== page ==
Surprisingly, people are still making new games for the original Game Boy family of consoles, even though we live in the year 2021, where your watch and most of the appliances in your kitchen have better graphics. Even more surprisingly, some of these new games look awesome. The world of homebrew Game Boy games is bafflingly vast and sometimes just baffling, but it's also home to legitimately talented developers who have decided to pour their sweat and tears into making games for grey bricks. Here are a few recent examples that caught our attention: 

The Shapeshifter 2: An Adventure Game Too Big For One Cartridge

 

The fact alone that someone managed to cram a full Monkey Island-type adventure game into the original Game Boy without causing the console to explode is already cool enough, but that's not even the most interesting part of this one.

No, what makes The Shapeshifter 2 doubly special is that it's the first Game Boy game that needs two cartridges to be played, and we don't mean in a "collect monsters and trade them with yourself to please your OCD" kind of way. At specific points in the game, you're asked to pick between multiple paths, and some of them require switching over to the other cartridge and entering a code to access a certain game chapter -- it's like a "Choose Your Own Adventure" book but even nerdier, in a good way. 

The Shapeshifter 2 is currently on Kickstarter, and before you say that this is all an elaborate scam and the creator plans to spend the money on a gold-plated Game Gear or something, consider that they've already Kickstarted, finished, and physically delivered another adventure game for the Game Boy in 2021 (hence the "2" in "The Shapeshifter 2").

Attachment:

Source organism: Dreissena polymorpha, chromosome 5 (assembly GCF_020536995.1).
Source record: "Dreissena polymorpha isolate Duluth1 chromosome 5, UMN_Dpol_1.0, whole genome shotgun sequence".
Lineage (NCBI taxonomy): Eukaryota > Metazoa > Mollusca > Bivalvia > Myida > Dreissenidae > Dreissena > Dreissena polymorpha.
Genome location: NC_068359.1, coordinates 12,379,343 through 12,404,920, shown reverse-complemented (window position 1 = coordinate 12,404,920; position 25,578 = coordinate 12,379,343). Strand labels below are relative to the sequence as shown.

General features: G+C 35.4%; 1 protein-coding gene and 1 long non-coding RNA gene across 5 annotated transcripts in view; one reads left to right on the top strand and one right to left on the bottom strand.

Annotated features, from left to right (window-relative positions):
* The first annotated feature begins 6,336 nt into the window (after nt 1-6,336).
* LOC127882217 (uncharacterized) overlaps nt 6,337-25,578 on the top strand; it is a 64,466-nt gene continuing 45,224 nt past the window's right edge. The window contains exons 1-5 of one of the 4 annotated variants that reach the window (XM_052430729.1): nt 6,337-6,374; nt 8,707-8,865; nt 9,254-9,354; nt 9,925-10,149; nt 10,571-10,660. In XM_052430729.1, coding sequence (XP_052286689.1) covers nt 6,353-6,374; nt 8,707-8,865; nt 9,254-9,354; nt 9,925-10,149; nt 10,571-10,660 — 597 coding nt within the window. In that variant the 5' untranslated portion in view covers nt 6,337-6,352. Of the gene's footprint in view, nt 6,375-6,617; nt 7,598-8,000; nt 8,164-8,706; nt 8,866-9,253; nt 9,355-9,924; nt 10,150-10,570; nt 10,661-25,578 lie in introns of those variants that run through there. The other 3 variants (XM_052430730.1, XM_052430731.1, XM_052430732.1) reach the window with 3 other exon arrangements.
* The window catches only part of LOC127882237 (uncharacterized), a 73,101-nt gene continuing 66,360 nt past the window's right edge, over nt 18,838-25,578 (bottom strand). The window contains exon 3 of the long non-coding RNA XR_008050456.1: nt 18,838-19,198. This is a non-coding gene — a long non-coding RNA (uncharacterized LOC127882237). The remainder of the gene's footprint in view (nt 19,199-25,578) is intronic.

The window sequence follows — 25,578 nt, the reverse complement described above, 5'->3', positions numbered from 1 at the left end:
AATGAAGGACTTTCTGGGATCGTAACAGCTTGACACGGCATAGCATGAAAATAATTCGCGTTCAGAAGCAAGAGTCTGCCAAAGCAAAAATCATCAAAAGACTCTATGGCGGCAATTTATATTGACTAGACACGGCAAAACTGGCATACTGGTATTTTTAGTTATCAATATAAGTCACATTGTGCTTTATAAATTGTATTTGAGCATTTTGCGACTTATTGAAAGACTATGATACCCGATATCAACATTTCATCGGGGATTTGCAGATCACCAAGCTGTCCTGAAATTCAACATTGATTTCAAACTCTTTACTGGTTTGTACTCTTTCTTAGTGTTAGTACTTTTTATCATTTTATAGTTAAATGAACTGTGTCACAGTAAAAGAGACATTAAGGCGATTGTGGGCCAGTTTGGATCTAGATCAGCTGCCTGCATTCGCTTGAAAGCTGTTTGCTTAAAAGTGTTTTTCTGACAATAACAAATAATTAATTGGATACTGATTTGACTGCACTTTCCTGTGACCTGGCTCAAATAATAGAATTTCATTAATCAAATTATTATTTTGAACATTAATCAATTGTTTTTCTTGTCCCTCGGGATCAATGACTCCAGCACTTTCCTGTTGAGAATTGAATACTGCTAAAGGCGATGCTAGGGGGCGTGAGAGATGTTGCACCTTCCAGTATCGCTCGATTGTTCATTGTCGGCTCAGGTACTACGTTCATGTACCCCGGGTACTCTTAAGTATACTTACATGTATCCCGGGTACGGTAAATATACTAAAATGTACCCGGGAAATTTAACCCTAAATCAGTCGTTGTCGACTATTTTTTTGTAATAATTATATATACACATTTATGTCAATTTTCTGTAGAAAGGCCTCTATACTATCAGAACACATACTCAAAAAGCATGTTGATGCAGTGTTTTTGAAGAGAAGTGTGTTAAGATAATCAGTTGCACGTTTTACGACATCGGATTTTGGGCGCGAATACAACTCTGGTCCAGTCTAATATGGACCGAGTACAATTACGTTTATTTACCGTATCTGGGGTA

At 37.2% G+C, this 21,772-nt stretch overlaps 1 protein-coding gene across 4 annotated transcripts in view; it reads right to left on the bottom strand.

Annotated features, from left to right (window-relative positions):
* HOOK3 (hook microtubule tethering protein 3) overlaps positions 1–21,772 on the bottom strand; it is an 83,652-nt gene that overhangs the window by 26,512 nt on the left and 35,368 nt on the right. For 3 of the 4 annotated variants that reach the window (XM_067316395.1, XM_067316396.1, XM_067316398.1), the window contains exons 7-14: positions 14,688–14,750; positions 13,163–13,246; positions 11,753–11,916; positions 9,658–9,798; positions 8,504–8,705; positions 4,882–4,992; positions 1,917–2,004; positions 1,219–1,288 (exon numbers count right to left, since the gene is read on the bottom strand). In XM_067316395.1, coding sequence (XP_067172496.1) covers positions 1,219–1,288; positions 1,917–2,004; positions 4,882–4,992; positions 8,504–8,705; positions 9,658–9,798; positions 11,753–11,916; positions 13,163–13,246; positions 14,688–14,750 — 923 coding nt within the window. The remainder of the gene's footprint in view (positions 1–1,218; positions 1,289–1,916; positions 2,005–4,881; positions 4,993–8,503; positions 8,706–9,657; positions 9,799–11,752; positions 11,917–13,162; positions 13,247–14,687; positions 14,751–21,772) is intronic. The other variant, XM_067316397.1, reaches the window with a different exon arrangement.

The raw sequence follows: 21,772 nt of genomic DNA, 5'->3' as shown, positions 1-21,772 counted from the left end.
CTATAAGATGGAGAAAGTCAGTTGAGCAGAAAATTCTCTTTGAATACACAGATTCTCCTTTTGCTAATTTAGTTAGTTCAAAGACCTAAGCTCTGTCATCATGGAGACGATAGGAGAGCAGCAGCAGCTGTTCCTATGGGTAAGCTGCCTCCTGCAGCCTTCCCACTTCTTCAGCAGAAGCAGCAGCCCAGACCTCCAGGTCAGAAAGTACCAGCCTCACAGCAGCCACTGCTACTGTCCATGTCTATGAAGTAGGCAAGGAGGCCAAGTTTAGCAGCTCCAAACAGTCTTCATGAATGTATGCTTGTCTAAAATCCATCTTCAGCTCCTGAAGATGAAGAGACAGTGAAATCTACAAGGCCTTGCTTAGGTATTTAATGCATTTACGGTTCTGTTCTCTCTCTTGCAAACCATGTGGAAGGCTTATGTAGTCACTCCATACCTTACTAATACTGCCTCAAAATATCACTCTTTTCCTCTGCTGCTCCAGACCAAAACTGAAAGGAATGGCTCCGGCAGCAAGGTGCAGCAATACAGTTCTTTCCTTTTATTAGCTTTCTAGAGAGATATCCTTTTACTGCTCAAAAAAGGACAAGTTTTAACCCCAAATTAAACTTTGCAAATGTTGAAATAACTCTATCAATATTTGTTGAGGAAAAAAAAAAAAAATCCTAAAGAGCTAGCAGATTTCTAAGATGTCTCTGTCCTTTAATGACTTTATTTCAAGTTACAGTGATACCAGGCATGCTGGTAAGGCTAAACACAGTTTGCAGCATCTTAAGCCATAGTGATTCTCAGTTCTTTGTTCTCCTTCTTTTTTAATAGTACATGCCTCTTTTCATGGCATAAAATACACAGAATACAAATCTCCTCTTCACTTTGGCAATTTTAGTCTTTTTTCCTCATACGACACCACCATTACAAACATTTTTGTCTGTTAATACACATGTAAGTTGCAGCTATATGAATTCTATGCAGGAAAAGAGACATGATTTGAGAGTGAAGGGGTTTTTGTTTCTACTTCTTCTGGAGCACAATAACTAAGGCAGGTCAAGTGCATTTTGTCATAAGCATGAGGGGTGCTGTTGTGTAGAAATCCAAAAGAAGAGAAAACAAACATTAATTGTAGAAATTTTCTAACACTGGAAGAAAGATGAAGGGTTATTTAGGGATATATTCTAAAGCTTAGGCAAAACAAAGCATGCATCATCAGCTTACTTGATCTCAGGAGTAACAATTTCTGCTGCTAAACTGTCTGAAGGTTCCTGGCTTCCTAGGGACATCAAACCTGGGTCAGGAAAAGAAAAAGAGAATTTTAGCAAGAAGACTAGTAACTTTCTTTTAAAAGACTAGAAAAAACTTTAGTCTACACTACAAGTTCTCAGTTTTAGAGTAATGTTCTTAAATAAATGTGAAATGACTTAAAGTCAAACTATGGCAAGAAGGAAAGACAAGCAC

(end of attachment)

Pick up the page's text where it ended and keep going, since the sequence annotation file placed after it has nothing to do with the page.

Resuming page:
Infinity: A Massive (For Its Console) RPG 20 Years In The Making

 

Infinity is an RPG for the Game Boy Color that was started in 1999 and officially canceled in 2002 because publishers figured that no one gave much of a crap about the GBC by then. They may have been right, but it turns out that a lot of people give a crap about these ancient consoles in 2021, as evidenced by the fact that the same game no one wanted to touch back then just gathered over $300,000 in a crowdfunding campaign.

See, kids? Sometimes, procrastinating on your projects pays off. The developing team (which includes some of the original '90s crew) has promised unique combat modes, over 50 explorable areas, 20 hours of gameplay, and "an elaborate script with more than 3,000 lines of dialogue and 20,000 words" -- that's more than the first four Zelda games combined or like 40 times this article. 

They've also confirmed the game is being ported to Nintendo Switch and Steam, but that's the coward's way. Real gamers will play it on a brick, sitting by a window or under a lamp so that they can actually read those 20,000 words. 

Goodboy Galaxy: The First New Game Boy Advance In 13 Years, And Already One Of The Best Ones

 

Goodboy Galaxy is described by the developer as "kind of like Cave Story, or a cuter Metroid." Another good way to describe it is "the reason thousands of people went digging into their closet for a GBA, even if they never had one in the first place."

According to the developers, Goodboy Galaxy will be the first commercially released Game Boy Advance game since 2007's The Bee Game (no relation to Jerry Seinfeld), and the free demo alone is already impressive enough to wash off the bad taste from that turd. Seriously, this thing is more polished and better animated than some current-gen AAA games, and the developers probably didn't even have to ruin any underlings' health to achieve that. 

This one is also coming to Steam and Switch after a successful Kickstarter campaign. Hopefully, this causes Nintendo to take notice and develop new installments for their GBA franchises because, dang, we don't remember any of the old Super Mario Advance games and such looking this nice. Are you really gonna let some randos show you off like that, Nintendo? The Power Glove has been thrown.

Maxwell Yezpitelok co-runs a Nintendo-centric YouTube channel, NintendoDuo. 

Top image: Jason Scott/Wikimedia Commons

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